The LiveScan fingerprinting system is Y2K compliant, according to the vendor. We are currently interviewing the vendor about its testing procedures and documentation.

The last major system is the MPD-Net ... which controls all networking within the Department. Major upgrades—including the replacement of network hubs, district modems and servers—are needed to make the overall network Y2K compliant. Some older desktop computers may also need to be replaced. As with other systems, many of the MPD-Net upgrades are in procurement—and will require timely and accurate processing if we are to meet the Y2K deadline.

On the IT side, then, some of our critical systems are already Y2K compliant, while others are in the process of being remediated and tested. We know where our problems are, and we have a plan to address them. At this point, there is no critical IT system that cannot be fixed.

Briefly, I want to cover the status of some key non-IT projects that we consider mission critical. For the most part, these systems are already Y2K compliant:

  • Fleet - We have determined that all of our vehicles are Y2K compliant ... as are the tools, monitors and electronic equipment used for maintenance and repair.
  • Communications equipment - The vast majority of our communications equipment is Y2K compliant—including hand-held radios, antennae and test equipment. As I mentioned, we are developing fixes for the radio consoles, which may not be compliant at this time.
  • Facilities - All of our backup generators, boilers, heating and air conditioning systems, and elevators are the responsibility of the Department of Public Works. We are working with DPW to assess any Y2K issues. In addition, our voice mail system is being upgraded.
  • Prisoner processing - In addition to LiveScan, all of our other systems that support prisoner processing and identification are Y2K compliant.
  • Breathalyser - Our Intoxilizer 5000 has been tested to be Y2K compliant ... so we will be prepared to handle anyone foolish enough to drink and drive on New Year’s.

Overall, we are in good shape in the non-IT areas.

The final area I want to cover this morning is our contingency plans for public safety. These may be the most difficult plans to develop ... because we just don’t know what to expect. Our philosophy in developing these plans has been simple: hope for the best, but plan for the worst. Come January 1, we will be prepared for any disruption in critical services. And, of course, we will be ready to deal with any criminals who may try to take advantage of any localized or area-wide disasters.

Our operational contingency plan is still being finalized, evaluated and tested ... but I can share with you some of its key components:

  • First, I have restricted all leave and other days off—unless previously approved—for all sworn and essential civilian staff. They will work the holiday weekend ... with 12-hour shifts beginning at 10 am on December 31st. We will have sufficient numbers of officers on the streets of DC to handle a wide range of contingencies—on New Year’s and as long as they are needed.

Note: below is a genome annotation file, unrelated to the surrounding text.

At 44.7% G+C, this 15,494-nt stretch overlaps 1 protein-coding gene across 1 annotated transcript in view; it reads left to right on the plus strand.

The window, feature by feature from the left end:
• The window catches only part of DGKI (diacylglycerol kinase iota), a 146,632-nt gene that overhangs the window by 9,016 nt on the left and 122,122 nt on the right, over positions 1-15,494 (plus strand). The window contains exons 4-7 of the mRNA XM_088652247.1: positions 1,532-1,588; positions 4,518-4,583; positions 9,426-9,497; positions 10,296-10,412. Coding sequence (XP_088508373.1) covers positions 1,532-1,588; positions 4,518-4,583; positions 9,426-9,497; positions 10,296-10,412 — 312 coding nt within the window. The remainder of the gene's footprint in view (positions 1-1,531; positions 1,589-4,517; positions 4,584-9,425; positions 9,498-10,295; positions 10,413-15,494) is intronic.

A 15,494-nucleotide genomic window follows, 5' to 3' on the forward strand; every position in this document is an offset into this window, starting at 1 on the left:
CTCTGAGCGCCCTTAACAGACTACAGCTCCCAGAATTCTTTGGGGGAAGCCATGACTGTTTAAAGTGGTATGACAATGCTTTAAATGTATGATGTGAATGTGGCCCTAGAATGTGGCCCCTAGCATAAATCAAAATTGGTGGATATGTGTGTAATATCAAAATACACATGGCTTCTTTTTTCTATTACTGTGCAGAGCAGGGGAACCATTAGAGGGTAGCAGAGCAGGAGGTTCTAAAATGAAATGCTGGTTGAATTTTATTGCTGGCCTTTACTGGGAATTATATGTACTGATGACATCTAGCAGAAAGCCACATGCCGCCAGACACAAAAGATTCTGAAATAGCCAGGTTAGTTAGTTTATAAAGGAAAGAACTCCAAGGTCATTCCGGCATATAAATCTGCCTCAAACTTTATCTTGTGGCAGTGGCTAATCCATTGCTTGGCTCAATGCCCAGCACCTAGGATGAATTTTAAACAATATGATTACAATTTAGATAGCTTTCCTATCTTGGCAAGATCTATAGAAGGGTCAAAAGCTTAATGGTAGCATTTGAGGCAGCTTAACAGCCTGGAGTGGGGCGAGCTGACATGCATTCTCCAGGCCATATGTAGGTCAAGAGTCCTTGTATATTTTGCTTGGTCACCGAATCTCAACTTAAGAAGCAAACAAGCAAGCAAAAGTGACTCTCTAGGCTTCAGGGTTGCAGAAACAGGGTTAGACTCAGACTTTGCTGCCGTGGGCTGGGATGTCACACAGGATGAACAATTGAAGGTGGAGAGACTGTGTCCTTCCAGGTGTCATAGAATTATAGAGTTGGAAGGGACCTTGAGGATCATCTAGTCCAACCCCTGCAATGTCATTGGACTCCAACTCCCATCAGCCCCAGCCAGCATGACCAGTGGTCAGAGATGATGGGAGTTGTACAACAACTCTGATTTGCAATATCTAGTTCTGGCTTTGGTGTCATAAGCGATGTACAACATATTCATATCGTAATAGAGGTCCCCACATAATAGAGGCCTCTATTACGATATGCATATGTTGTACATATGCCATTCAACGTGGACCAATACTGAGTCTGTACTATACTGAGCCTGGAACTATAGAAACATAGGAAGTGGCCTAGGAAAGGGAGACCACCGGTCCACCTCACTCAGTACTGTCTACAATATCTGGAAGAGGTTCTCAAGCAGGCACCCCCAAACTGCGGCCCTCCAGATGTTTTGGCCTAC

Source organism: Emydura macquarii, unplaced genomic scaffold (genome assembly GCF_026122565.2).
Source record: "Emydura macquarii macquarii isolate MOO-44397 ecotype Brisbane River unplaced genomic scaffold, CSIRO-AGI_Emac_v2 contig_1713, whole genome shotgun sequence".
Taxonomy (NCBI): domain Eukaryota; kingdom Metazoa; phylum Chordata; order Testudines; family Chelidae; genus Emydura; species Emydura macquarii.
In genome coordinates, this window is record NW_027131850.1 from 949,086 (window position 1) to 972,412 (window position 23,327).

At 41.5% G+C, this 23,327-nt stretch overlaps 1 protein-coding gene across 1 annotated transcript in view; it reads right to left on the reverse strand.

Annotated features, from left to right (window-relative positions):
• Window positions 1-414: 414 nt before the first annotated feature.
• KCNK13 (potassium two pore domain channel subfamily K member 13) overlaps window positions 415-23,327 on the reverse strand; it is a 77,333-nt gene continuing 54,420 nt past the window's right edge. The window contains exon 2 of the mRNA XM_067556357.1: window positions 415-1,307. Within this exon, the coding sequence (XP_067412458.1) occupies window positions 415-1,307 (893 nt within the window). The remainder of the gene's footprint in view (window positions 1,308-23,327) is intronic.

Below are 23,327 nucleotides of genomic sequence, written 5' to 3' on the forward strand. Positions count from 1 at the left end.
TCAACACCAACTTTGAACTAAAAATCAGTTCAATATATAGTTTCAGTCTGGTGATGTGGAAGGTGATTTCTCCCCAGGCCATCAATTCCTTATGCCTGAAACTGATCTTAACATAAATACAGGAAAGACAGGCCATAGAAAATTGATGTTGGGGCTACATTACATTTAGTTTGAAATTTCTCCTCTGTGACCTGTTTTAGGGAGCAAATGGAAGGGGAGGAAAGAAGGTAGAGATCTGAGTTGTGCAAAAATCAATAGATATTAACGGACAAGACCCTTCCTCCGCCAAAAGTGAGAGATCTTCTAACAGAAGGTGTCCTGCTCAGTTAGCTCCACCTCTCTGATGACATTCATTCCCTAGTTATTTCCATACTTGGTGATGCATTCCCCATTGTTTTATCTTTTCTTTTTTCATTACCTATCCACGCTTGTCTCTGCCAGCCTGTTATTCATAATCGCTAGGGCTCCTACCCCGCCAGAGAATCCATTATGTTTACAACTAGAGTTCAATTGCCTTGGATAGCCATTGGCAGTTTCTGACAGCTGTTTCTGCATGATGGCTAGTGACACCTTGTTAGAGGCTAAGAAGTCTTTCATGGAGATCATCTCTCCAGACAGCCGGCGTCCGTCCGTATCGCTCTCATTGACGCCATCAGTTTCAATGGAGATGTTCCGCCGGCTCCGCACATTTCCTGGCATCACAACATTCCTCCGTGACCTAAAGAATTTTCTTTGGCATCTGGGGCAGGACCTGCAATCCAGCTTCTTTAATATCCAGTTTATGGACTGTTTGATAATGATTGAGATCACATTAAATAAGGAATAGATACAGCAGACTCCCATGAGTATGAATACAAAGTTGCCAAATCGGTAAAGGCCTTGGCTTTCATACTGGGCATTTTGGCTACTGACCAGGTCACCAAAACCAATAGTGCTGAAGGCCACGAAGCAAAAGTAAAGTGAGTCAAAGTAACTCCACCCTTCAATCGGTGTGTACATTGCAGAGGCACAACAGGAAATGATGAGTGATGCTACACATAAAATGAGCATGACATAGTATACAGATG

• The Department will activate its command center at the same time the Federal and District Emergency Management Agencies begin operations ... on December 28th. Between now and then, we will continue working with other law enforcement and emergency management agencies under the auspices of the Washington Area Council of Government.
  • We will designate at least one "satellite station" in each of our 83 PSAs—or police service areas—where citizens can go to get police services ... in the event that electricity or telephone service fails. These satellite stations will be staffed around the clock by sworn and civilian members. In addition, we will identify other site in the PSAs—fire houses, community work stations, warming centers, etc.—where people can also access emergency services.
  • The emergency generators at all of our district stations will be checked on a bi-monthly basis through the end of the year, to ensure power in our facilities should the grid fail.
  • We have inventoried our critical supplies and will have what we need well in advance of December. That includes flashlights, radios and other critical needs.
  • Finally, we will be sending all of our PSA lieutenants and selected other officials to training on managing critical incidents—so they will be better prepared to handle any problems on their PSAs.

I have provided you with a lot of information this morning. I hope it is helpful. In closing, I would like to return to something I alluded to earlier in my presentation. A lot of the information systems we are now scrambling to upgrade and make Y2K compliant are extremely old—frankly, they should have been replaced years ago. We simply cannot afford ... ever again ... to continue applying band-aids to these mission-critical information systems—unless, of course, we want our successors to be here one day worrying about the Y-three-K bug.

As I mentioned, the Metropolitan Police Department is now in the process of replacing many of these antiquated and inefficient systems with new and modern information technology—with systems that will allow us to do our jobs better and more efficiently. In the future, we must do a better job of staying ahead of—or at least, up to speed with—the technological curve. Technology is changing faster than ever before. Let the Y2K bug be a clarion call for all of us to be more visionary and more aggressive in our pursuit of technological excellence in the future.

Thank you very much.